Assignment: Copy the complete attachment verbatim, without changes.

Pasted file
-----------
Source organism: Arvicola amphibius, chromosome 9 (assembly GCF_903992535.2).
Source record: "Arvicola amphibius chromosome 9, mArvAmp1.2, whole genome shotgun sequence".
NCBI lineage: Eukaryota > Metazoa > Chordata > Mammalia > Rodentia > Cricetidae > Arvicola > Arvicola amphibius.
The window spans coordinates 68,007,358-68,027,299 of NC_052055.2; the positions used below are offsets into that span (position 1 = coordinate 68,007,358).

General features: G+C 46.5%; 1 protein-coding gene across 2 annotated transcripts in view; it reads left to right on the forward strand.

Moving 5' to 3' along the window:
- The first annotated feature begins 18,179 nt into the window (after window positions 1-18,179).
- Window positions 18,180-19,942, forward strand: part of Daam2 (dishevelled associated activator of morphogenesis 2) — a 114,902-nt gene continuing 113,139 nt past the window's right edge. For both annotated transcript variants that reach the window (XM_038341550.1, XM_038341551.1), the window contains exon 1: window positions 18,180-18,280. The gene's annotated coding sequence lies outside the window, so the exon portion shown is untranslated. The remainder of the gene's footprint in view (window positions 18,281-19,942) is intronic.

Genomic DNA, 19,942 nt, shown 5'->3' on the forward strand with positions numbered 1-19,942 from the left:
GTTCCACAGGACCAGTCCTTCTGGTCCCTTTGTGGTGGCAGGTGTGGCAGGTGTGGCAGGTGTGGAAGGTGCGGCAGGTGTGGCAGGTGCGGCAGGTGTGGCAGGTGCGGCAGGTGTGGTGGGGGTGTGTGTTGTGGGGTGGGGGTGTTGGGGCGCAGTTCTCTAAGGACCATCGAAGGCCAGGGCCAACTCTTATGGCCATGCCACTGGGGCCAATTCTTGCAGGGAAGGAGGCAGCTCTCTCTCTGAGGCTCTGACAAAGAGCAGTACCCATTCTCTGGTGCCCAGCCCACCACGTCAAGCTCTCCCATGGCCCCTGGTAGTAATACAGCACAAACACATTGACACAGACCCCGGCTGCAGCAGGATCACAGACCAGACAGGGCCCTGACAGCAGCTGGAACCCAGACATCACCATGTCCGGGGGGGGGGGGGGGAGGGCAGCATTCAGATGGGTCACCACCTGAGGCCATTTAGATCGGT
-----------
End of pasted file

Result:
Source organism: Arvicola amphibius, chromosome 9 (assembly GCF_903992535.2).
Source record: "Arvicola amphibius chromosome 9, mArvAmp1.2, whole genome shotgun sequence".
NCBI lineage: Eukaryota > Metazoa > Chordata > Mammalia > Rodentia > Cricetidae > Arvicola > Arvicola amphibius.
The window spans coordinates 68,007,358-68,027,299 of NC_052055.2; the positions used below are offsets into that span (position 1 = coordinate 68,007,358).

General features: G+C 46.5%; 1 protein-coding gene across 2 annotated transcripts in view; it reads left to right on the forward strand.

Moving 5' to 3' along the window:
- The first annotated feature begins 18,179 nt into the window (after window positions 1-18,179).
- Window positions 18,180-19,942, forward strand: part of Daam2 (dishevelled associated activator of morphogenesis 2) — a 114,902-nt gene continuing 113,139 nt past the window's right edge. For both annotated transcript variants that reach the window (XM_038341550.1, XM_038341551.1), the window contains exon 1: window positions 18,180-18,280. The gene's annotated coding sequence lies outside the window, so the exon portion shown is untranslated. The remainder of the gene's footprint in view (window positions 18,281-19,942) is intronic.

Genomic DNA, 19,942 nt, shown 5'->3' on the forward strand with positions numbered 1-19,942 from the left:
GTTCCACAGGACCAGTCCTTCTGGTCCCTTTGTGGTGGCAGGTGTGGCAGGTGTGGCAGGTGTGGAAGGTGCGGCAGGTGTGGCAGGTGCGGCAGGTGTGGCAGGTGCGGCAGGTGTGGTGGGGGTGTGTGTTGTGGGGTGGGGGTGTTGGGGCGCAGTTCTCTAAGGACCATCGAAGGCCAGGGCCAACTCTTATGGCCATGCCACTGGGGCCAATTCTTGCAGGGAAGGAGGCAGCTCTCTCTCTGAGGCTCTGACAAAGAGCAGTACCCATTCTCTGGTGCCCAGCCCACCACGTCAAGCTCTCCCATGGCCCCTGGTAGTAATACAGCACAAACACATTGACACAGACCCCGGCTGCAGCAGGATCACAGACCAGACAGGGCCCTGACAGCAGCTGGAACCCAGACATCACCATGTCCGGGGGGGGGGGGGGGAGGGCAGCATTCAGATGGGTCACCACCTGAGGCCATTTAGATCGGT